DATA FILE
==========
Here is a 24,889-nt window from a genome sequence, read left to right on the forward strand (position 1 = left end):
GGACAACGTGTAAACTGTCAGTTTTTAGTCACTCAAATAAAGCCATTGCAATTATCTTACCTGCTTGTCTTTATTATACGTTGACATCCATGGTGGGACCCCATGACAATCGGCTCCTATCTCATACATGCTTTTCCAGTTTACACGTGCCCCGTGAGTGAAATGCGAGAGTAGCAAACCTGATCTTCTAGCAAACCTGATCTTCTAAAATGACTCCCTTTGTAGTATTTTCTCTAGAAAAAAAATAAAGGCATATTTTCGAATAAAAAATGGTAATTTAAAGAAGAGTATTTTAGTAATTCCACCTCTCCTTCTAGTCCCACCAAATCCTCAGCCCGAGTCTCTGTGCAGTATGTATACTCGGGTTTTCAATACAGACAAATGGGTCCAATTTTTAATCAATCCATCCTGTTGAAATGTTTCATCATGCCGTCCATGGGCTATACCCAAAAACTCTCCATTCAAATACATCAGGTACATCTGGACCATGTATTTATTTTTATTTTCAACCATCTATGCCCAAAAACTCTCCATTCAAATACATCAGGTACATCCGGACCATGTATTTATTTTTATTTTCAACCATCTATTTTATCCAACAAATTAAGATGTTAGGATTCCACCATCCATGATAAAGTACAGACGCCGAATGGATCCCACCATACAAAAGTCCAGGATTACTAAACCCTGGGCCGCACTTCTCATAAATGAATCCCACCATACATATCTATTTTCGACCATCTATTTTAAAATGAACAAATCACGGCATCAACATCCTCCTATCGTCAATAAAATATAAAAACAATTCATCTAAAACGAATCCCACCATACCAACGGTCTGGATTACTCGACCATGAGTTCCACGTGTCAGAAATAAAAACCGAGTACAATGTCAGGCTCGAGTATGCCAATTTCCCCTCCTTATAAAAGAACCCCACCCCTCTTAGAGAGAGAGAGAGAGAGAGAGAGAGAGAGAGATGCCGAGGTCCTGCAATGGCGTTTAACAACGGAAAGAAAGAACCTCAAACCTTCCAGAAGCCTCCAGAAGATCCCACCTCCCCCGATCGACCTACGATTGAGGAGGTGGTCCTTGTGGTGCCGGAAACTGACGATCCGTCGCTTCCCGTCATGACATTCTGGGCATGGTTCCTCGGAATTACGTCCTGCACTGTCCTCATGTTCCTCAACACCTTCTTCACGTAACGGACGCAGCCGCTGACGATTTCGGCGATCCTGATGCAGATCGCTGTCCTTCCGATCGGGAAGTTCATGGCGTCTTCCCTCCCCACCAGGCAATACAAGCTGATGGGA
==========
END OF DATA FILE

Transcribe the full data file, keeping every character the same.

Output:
Here is a 24,889-nt window from a genome sequence, read left to right on the forward strand (position 1 = left end):
GGACAACGTGTAAACTGTCAGTTTTTAGTCACTCAAATAAAGCCATTGCAATTATCTTACCTGCTTGTCTTTATTATACGTTGACATCCATGGTGGGACCCCATGACAATCGGCTCCTATCTCATACATGCTTTTCCAGTTTACACGTGCCCCGTGAGTGAAATGCGAGAGTAGCAAACCTGATCTTCTAGCAAACCTGATCTTCTAAAATGACTCCCTTTGTAGTATTTTCTCTAGAAAAAAAATAAAGGCATATTTTCGAATAAAAAATGGTAATTTAAAGAAGAGTATTTTAGTAATTCCACCTCTCCTTCTAGTCCCACCAAATCCTCAGCCCGAGTCTCTGTGCAGTATGTATACTCGGGTTTTCAATACAGACAAATGGGTCCAATTTTTAATCAATCCATCCTGTTGAAATGTTTCATCATGCCGTCCATGGGCTATACCCAAAAACTCTCCATTCAAATACATCAGGTACATCTGGACCATGTATTTATTTTTATTTTCAACCATCTATGCCCAAAAACTCTCCATTCAAATACATCAGGTACATCCGGACCATGTATTTATTTTTATTTTCAACCATCTATTTTATCCAACAAATTAAGATGTTAGGATTCCACCATCCATGATAAAGTACAGACGCCGAATGGATCCCACCATACAAAAGTCCAGGATTACTAAACCCTGGGCCGCACTTCTCATAAATGAATCCCACCATACATATCTATTTTCGACCATCTATTTTAAAATGAACAAATCACGGCATCAACATCCTCCTATCGTCAATAAAATATAAAAACAATTCATCTAAAACGAATCCCACCATACCAACGGTCTGGATTACTCGACCATGAGTTCCACGTGTCAGAAATAAAAACCGAGTACAATGTCAGGCTCGAGTATGCCAATTTCCCCTCCTTATAAAAGAACCCCACCCCTCTTAGAGAGAGAGAGAGAGAGAGAGAGAGAGAGAGATGCCGAGGTCCTGCAATGGCGTTTAACAACGGAAAGAAAGAACCTCAAACCTTCCAGAAGCCTCCAGAAGATCCCACCTCCCCCGATCGACCTACGATTGAGGAGGTGGTCCTTGTGGTGCCGGAAACTGACGATCCGTCGCTTCCCGTCATGACATTCTGGGCATGGTTCCTCGGAATTACGTCCTGCACTGTCCTCATGTTCCTCAACACCTTCTTCACGTAACGGACGCAGCCGCTGACGATTTCGGCGATCCTGATGCAGATCGCTGTCCTTCCGATCGGGAAGTTCATGGCGTCTTCCCTCCCCACCAGGCAATACAAGCTGATGGGA